Cookies Policy

This site uses cookies. By continuing to browse the site you are agreeing to our use of cookies.

I accept this policy

Find out more here

Evangeline's Mission: Anti-Catholicism, Nativism, and Unitarianism in Longfellow's Evangeline

No metrics data to plot.
The attempt to load metrics for this article has failed.
The attempt to plot a graph for these metrics has failed.
The full text of this article is not currently available.

Brill’s MyBook program is exclusively available on BrillOnline Books and Journals. Students and scholars affiliated with an institution that has purchased a Brill E-Book on the BrillOnline platform automatically have access to the MyBook option for the title(s) acquired by the Library. Brill MyBook is a print-on-demand paperback copy which is sold at a favorably uniform low price.

Access this article

+ Tax (if applicable)
Add to Favorites
You must be logged in to use this functionality

image of Religion and the Arts

Though Evangeline has long been considered simply a love story, this article reads the poem as one deeply involved in both the theological and cultural struggles between the Catholic and Protestant churches in the antebellum period. The essay argues that Longfellow's poem about the Acadian Expulsion of 1755 imagines those Catholic refugees as successful immigrants to America. Further, the article argues that Longfellow's vision of Philadelphia at the end of the poem is that of an ideal, ecumenical Christian community, in which Catholicism is able to coexist with various Protestant churches. Thus the poem counters anti-Catholic nativist rhetoric that portrayed Catholics as fundamentally foreign and a threat to the Republic. However, the ecumenical nature of this vision is limited by the fact that Longfellow cannot imagine a fully-realized Catholic Church in the United States; his Catholic community lacks ecclesiastical hierarchy. As such, it reflects Longfellow's connection to the Unitarian Moralists, as group of Harvard Unitarians who sought to transform other denominations rather than to convert individuals to Unitarianism.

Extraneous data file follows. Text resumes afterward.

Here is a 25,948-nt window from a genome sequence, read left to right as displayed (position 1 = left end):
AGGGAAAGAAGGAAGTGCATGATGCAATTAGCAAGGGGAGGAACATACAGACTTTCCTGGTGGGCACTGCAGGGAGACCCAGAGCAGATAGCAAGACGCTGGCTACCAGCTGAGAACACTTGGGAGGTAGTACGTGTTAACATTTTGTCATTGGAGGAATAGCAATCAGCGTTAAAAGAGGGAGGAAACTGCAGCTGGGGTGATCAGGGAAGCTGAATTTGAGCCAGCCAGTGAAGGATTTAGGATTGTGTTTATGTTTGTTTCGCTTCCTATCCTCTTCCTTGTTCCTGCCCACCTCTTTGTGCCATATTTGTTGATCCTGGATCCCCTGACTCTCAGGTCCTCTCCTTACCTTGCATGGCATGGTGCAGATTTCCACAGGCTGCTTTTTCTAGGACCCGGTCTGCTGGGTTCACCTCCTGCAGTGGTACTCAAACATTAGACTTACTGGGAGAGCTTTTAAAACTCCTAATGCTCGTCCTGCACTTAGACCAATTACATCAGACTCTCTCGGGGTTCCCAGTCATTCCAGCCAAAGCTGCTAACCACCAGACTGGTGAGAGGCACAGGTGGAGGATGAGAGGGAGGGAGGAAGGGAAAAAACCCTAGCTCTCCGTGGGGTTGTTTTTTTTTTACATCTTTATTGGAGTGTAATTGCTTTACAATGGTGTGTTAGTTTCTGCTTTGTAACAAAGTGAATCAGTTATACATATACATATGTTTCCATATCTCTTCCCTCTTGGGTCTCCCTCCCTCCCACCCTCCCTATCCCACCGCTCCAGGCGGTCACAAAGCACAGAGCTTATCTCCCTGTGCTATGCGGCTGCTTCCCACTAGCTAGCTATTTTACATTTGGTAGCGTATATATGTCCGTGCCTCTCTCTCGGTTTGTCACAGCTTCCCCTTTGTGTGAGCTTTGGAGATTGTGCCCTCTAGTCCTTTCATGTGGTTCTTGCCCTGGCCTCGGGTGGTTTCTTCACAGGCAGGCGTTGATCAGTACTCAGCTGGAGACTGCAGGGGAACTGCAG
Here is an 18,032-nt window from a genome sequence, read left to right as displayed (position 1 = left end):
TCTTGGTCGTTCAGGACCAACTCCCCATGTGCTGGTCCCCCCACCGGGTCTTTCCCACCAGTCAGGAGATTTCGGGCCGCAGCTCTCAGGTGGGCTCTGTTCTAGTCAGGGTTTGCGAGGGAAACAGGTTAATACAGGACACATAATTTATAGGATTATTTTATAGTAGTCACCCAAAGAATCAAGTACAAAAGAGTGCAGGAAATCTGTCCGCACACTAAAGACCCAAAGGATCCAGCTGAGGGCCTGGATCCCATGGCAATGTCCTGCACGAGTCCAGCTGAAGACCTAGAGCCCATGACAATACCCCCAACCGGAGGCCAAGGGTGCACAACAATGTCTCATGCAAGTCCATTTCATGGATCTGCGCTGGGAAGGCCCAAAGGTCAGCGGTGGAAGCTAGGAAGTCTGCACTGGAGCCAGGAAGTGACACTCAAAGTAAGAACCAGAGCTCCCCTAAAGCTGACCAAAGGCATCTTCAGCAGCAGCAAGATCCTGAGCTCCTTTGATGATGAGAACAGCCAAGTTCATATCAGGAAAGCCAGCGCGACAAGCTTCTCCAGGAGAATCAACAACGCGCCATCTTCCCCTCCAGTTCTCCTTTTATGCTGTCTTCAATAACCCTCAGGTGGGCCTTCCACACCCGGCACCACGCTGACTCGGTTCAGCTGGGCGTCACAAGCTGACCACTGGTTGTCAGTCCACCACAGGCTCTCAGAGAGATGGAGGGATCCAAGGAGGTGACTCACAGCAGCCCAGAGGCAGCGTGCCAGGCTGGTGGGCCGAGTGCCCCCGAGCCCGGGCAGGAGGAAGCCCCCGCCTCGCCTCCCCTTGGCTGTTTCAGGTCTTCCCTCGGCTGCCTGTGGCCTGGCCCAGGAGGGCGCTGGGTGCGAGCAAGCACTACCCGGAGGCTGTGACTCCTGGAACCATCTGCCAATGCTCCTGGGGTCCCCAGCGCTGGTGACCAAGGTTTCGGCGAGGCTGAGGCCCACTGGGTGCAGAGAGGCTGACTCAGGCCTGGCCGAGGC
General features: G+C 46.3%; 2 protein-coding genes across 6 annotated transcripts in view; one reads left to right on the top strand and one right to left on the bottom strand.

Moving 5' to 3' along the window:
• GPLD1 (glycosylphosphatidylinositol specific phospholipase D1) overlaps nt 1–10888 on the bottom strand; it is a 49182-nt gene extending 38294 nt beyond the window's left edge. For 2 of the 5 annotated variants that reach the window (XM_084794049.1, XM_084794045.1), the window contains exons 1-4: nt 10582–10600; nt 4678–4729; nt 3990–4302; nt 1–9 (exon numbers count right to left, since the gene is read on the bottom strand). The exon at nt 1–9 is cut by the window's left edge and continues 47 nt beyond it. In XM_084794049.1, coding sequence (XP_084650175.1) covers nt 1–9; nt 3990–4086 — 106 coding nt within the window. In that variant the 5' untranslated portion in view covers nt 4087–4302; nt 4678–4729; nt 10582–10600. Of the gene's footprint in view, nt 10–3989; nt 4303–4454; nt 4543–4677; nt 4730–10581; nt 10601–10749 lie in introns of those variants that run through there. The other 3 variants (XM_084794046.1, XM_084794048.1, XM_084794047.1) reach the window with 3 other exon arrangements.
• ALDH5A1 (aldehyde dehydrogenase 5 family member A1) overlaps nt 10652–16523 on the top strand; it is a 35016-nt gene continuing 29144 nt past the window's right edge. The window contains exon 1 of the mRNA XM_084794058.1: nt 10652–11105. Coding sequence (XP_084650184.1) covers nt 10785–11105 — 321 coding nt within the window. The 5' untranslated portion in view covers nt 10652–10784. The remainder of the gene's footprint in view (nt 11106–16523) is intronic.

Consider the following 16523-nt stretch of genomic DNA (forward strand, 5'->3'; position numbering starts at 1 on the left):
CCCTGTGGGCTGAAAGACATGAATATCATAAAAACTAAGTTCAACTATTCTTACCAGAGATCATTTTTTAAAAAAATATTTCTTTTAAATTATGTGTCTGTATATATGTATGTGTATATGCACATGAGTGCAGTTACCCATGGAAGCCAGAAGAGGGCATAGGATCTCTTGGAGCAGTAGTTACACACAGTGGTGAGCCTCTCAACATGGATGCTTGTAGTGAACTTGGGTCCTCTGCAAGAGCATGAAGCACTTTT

Affiliations: 1: SUNY New Paltz


Full text loading...


Data & Media loading...

Article metrics loading...



Can't access your account?
  • Tools

  • Add to Favorites
  • Printable version
  • Email this page
  • Subscribe to ToC alert
  • Get permissions
  • Recommend to your library

    You must fill out fields marked with: *

    Librarian details
    Your details
    Why are you recommending this title?
    Select reason:
    Religion and the Arts — Recommend this title to your library
  • Export citations
  • Key

  • Full access
  • Open Access
  • Partial/No accessInformation